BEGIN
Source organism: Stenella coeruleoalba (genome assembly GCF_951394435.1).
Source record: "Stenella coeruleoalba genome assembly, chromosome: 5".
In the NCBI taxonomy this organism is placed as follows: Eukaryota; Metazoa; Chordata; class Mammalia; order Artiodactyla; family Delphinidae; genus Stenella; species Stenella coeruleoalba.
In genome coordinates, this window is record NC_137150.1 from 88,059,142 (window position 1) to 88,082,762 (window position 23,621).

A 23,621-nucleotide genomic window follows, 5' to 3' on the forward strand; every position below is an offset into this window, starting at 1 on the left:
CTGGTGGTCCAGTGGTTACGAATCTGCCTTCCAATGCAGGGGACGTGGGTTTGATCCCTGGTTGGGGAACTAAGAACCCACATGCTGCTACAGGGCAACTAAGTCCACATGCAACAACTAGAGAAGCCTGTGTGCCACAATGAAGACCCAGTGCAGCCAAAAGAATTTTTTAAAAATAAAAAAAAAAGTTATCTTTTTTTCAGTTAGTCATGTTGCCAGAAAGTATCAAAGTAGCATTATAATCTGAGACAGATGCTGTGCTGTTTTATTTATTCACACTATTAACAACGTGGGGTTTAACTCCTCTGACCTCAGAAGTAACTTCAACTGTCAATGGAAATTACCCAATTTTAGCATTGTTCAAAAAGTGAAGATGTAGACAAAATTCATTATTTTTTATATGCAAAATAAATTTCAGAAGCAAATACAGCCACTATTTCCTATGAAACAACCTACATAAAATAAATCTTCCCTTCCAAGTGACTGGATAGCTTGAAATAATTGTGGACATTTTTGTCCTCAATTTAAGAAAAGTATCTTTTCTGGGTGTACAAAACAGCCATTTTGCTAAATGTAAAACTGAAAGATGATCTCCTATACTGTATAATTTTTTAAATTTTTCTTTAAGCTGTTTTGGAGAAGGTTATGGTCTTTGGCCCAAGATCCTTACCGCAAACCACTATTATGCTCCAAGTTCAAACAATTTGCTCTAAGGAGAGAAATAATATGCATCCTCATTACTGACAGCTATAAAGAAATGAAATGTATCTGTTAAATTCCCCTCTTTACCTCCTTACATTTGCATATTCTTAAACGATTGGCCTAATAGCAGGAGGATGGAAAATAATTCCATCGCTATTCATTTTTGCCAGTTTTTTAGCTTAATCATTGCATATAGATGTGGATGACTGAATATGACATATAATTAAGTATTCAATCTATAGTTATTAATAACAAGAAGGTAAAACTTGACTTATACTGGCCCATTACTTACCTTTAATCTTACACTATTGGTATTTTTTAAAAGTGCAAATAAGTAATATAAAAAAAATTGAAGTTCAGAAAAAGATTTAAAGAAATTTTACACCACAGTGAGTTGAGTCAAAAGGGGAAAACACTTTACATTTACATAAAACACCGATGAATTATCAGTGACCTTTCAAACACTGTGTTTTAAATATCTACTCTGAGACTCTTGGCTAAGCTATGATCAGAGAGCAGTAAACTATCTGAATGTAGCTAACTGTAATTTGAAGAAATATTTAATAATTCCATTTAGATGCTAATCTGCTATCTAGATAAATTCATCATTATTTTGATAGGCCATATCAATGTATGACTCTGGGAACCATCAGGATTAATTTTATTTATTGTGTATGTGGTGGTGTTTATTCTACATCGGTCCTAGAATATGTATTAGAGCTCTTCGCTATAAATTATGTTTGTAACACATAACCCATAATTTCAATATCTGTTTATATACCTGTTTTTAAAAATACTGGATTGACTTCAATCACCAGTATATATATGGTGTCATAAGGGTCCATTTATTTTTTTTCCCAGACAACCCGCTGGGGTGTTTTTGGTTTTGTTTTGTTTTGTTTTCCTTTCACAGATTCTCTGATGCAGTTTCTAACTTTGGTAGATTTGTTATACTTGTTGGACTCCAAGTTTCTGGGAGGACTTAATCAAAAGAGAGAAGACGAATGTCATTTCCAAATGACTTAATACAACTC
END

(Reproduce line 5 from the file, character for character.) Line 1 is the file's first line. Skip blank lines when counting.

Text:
A 23,621-nucleotide genomic window follows, 5' to 3' on the forward strand; every position below is an offset into this window, starting at 1 on the left: